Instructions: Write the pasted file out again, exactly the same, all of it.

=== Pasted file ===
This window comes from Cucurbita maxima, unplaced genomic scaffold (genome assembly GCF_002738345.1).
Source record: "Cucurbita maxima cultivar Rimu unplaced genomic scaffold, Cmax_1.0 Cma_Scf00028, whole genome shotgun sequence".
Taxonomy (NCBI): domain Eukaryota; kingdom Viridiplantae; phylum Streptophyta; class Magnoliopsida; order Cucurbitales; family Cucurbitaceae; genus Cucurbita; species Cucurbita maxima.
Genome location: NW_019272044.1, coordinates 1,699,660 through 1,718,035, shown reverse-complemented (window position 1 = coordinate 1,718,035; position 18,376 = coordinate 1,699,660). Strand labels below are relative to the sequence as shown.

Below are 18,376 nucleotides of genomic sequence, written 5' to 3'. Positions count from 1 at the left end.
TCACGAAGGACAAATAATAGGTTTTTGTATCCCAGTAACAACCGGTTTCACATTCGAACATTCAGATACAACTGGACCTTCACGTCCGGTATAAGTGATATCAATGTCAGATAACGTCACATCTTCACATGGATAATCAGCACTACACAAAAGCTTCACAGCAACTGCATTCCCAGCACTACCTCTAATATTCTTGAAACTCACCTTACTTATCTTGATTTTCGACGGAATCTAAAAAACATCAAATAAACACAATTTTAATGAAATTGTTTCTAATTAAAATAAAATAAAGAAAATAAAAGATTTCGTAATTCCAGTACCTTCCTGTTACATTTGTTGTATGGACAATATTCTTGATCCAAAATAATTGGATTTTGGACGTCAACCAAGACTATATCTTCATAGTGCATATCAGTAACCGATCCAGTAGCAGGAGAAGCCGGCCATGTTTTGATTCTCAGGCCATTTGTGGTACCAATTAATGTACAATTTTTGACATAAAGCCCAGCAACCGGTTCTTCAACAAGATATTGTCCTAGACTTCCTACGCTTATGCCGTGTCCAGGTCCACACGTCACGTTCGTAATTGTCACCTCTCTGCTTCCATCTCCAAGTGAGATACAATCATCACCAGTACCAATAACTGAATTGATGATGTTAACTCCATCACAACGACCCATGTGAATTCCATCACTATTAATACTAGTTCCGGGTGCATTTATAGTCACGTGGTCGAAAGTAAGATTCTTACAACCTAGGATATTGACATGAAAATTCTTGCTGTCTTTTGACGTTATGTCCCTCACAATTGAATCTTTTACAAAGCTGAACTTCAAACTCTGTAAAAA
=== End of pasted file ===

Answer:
This window comes from Cucurbita maxima, unplaced genomic scaffold (genome assembly GCF_002738345.1).
Source record: "Cucurbita maxima cultivar Rimu unplaced genomic scaffold, Cmax_1.0 Cma_Scf00028, whole genome shotgun sequence".
Taxonomy (NCBI): domain Eukaryota; kingdom Viridiplantae; phylum Streptophyta; class Magnoliopsida; order Cucurbitales; family Cucurbitaceae; genus Cucurbita; species Cucurbita maxima.
Genome location: NW_019272044.1, coordinates 1,699,660 through 1,718,035, shown reverse-complemented (window position 1 = coordinate 1,718,035; position 18,376 = coordinate 1,699,660). Strand labels below are relative to the sequence as shown.

Below are 18,376 nucleotides of genomic sequence, written 5' to 3'. Positions count from 1 at the left end.
TCACGAAGGACAAATAATAGGTTTTTGTATCCCAGTAACAACCGGTTTCACATTCGAACATTCAGATACAACTGGACCTTCACGTCCGGTATAAGTGATATCAATGTCAGATAACGTCACATCTTCACATGGATAATCAGCACTACACAAAAGCTTCACAGCAACTGCATTCCCAGCACTACCTCTAATATTCTTGAAACTCACCTTACTTATCTTGATTTTCGACGGAATCTAAAAAACATCAAATAAACACAATTTTAATGAAATTGTTTCTAATTAAAATAAAATAAAGAAAATAAAAGATTTCGTAATTCCAGTACCTTCCTGTTACATTTGTTGTATGGACAATATTCTTGATCCAAAATAATTGGATTTTGGACGTCAACCAAGACTATATCTTCATAGTGCATATCAGTAACCGATCCAGTAGCAGGAGAAGCCGGCCATGTTTTGATTCTCAGGCCATTTGTGGTACCAATTAATGTACAATTTTTGACATAAAGCCCAGCAACCGGTTCTTCAACAAGATATTGTCCTAGACTTCCTACGCTTATGCCGTGTCCAGGTCCACACGTCACGTTCGTAATTGTCACCTCTCTGCTTCCATCTCCAAGTGAGATACAATCATCACCAGTACCAATAACTGAATTGATGATGTTAACTCCATCACAACGACCCATGTGAATTCCATCACTATTAATACTAGTTCCGGGTGCATTTATAGTCACGTGGTCGAAAGTAAGATTCTTACAACCTAGGATATTGACATGAAAATTCTTGCTGTCTTTTGACGTTATGTCCCTCACAATTGAATCTTTTACAAAGCTGAACTTCAAACTCTGTAAAAA